My niece Annie asks me what I think of Governor Cuomo’s lucid, bayonet-like attack on Covid-19.
“He’s a mensch,” I say. “The complete opposite of that ignorant zhlub in the White House. Feh!”
“Are you for real?” she asks. “He’s a corporate Democrat. Instead of taxing all the zillionaires, he’s shortchanging public education, cutting Medicaid funds to hospitals, and cheapskating the M.T.A. Yeah, right. Andrew’s about as menschy as a mollusk.”
“And I’m telling you he’s got the gene,” I counter. “He inherited it from Mario.”
“His dad, right?”
“Yep. Governor of New York for 12 years. Young lady, I’ll have you know Mario raised the bar for embracing racial and cultural differences. Bet one of those DNA tests could trace the Cuomo mensch gene all the way back to Campania, Italy.”
The governor’s persona intrigues me. I draw on my love for Italian cinema to explore my fascination with him. Over the years, I have spent many a sunny afternoon in the darkened auditorium of an art cinema engrossed in the work of the Italian Neo-Realists: Vittorio De Sica, Federico Fellini, Roberto Rossellini. Pathos is the mortar that binds the bricks of their films. The eyes narrow, the brow knits, the face cracks in grief upon witnessing and identifying with the common people in their struggle to overcome tyranny, disaster, hunger, and despair.
Rossellini’s “Rome, Open City” (1946), a film about Italian resistance fighters during the German occupation of Rome in World War II, eerily parallels the sadness, loss, and heartache that both New York and Rome, its sister city, bear in these gloomy times. While a thoughtless, invisible virus replicates itself through the human body, there is yet another mindful, tangible pathogen spreading across America on a search-and-destroy mission to snuff out critical inquiry, academic excellence, discourse, and civic engagement.
Just as Mussolini threw a noose around the neck of the Italian people during the first half of the 20th century and strangled them with fascist notions of blind nationalism, so, too, we have an imbalanced, authoritarian president who seeks to mutate the genes of our sacred democratic ideals with his profane, unabashed disregard for those who sicken and die from Covid-19. Blow the shofar and arrest the germs that have damaged the synapses of the body politic — and the body electric, as the poet Walt Whitman still sings.
In “Open City,” Anna Magnani, as Pina, bolts out of the frame with her visceral performance so that the scene in which she stands up to the oppressor leaves an indelible mark on our collective memory. “Francesco! Francesco!” I hear and see her screaming and running in the streets after her lover is captured, only to be gunned down by the Nazis. In less than a minute, we witness what tragedy, brutality, and anguish look like in a war-torn state of siege. Pina’s face is forever etched in the crossfire between liberty and injustice.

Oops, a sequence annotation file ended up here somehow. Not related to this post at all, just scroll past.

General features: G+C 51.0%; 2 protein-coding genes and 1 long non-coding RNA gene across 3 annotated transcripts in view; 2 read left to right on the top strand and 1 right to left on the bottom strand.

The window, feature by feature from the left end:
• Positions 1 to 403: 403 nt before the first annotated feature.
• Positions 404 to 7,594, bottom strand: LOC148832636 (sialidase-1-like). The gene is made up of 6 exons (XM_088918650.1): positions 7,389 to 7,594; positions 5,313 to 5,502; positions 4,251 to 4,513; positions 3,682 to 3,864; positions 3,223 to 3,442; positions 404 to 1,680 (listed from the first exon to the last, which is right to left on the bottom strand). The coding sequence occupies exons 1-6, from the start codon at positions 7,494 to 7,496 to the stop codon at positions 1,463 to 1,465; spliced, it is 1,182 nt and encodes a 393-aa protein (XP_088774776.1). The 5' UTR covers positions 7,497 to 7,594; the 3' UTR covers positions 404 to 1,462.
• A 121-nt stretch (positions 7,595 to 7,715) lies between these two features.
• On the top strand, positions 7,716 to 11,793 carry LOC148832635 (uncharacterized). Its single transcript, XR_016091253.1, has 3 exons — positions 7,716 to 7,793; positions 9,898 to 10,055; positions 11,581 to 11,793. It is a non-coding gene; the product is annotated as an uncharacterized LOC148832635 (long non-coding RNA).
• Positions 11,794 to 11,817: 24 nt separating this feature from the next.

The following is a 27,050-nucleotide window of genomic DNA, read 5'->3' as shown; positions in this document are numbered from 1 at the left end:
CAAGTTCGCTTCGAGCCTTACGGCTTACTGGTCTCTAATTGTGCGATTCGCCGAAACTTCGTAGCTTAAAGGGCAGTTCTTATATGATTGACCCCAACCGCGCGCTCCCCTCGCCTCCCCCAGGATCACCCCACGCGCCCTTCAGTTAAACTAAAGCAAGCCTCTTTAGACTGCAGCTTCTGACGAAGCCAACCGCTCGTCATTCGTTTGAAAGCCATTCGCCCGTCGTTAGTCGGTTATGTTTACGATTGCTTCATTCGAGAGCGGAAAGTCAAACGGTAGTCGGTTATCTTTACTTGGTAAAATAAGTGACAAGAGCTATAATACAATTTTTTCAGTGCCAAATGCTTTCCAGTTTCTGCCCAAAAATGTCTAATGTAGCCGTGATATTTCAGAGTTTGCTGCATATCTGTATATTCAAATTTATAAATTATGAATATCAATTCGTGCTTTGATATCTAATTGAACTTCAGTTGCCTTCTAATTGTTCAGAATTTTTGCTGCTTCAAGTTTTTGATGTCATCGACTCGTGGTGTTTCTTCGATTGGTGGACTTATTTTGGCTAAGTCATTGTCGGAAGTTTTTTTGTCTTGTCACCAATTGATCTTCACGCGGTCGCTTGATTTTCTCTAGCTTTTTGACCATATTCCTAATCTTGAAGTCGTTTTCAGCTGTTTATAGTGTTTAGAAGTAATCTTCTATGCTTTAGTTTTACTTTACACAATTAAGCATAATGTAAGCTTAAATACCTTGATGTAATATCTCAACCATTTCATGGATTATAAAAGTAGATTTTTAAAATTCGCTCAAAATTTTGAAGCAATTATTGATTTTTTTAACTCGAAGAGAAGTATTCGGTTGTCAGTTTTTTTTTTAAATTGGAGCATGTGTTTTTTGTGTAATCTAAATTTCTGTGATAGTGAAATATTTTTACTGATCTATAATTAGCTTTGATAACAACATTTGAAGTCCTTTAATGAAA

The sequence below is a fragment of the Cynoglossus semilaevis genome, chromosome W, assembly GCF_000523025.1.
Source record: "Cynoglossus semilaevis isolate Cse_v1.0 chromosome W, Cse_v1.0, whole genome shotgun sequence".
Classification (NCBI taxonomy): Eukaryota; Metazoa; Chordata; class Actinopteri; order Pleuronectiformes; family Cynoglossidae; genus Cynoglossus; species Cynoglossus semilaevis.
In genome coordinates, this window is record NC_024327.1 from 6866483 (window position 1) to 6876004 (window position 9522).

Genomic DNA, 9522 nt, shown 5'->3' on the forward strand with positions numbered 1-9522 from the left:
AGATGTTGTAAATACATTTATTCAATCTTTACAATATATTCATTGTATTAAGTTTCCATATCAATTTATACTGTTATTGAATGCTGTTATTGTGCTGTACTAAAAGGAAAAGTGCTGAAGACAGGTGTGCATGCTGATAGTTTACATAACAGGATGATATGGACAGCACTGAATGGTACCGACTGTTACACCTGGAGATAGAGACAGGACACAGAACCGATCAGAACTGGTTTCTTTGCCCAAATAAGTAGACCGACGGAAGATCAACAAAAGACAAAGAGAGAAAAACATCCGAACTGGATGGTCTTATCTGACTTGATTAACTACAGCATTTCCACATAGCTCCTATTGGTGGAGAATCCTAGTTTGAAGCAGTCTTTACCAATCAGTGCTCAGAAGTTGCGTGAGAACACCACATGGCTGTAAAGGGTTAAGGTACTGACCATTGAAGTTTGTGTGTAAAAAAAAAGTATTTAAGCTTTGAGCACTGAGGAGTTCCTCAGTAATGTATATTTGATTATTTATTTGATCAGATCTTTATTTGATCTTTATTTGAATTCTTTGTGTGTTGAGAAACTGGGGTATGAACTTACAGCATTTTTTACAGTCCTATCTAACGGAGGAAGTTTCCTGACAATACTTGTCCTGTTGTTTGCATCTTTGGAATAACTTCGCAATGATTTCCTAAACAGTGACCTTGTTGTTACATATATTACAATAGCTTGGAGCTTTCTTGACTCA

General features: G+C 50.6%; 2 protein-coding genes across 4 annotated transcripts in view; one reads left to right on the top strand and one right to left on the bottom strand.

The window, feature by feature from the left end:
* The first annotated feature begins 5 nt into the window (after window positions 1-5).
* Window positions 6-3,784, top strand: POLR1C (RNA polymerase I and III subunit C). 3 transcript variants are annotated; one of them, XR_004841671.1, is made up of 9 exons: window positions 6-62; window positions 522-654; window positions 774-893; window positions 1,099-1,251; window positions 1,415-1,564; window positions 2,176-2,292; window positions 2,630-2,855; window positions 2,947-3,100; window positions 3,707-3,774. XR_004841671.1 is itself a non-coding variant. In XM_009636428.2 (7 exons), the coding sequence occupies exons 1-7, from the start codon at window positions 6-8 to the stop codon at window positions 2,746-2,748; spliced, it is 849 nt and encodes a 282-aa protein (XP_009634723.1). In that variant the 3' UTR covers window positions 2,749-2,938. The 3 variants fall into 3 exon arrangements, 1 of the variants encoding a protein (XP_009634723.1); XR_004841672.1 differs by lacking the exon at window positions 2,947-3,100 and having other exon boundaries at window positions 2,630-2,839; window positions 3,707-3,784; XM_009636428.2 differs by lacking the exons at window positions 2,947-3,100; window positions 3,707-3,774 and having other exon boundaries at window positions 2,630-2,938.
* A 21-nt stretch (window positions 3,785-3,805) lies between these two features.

I abandon my soul to Anna in payment for a glimpse into hers. As eternal as the Eternal City itself, my Mamma Roma embodies the ethos of the Italian people. How lucky they are to have been blessed with La Lupa (She-Wolf). This genius actress has unraveled the codes of human complexity for moviegoers past, present, and future.
Italianita is a term that zeroes in on the rich artistic and canonical legacy that Italians everywhere hold dear and precious to them. It also includes their well-known collective traits of warmth, big-heartedness, ebullience, and an emphasis on family. It echoes the term Yiddishkeit, which identifies the deep cultural and theological heritage of Jews around the world. Similarly, the idiom also refers to that schmaltzy, effusive, generous spirit commonly associated with Jewish people.
In the 19th and 20th centuries, millions of Jews and Italians emigrated to the United States, only to suffer from the crimes of xenophobia, racial profiling, bigotry, and murder. In 1891, 11 Italian-Americans were lynched in New Orleans. In Marietta, Ga., a Jewish-American, Leo Frank, met the same fate in 1915.
Italians and Jews gave up their native dialects, for the most part, in exchange for acceptance into mainstream American culture. Excepting that ugly chapter when Il Duce poisoned some Italian-Americans against Jews with anti-Semitic propaganda, we have largely had an ongoing love affair with one another for over 130 years. Witness the preponderance of intermarriage, especially after World War II. Together, we are haimish, cozy kin, thick as thieves.
When the governor reminds New Yorkers that “we are tough, we are smart, we are united,” I am most struck by his last statement, “and we are loving.” These final words reveal Andrew Cuomo’s menschheit and Italianita. Underneath that pugnacious facade lies a man who has emoted and invoked the power of caritas (caring) and rachmones (compassion) in these bitter and solemn times.
While we grumble over his shortcomings in not being able to bestow prosperity and health upon 19 million New Yorkers, especially for people of color, there is recompense in knowing that his Italianita leadership style has saved a great many of our lives.
Lisa Flanzraich studies Italian-American culture at the John D. Calandra Institute at Queens College and is enrolled in the M.F.A. program in creative writing at Stony Brook Southampton. She says she has had “the bittersweet pleasure of living in Montauk when it was as wild as its blueberries and as hypnotic as its ocean waves.”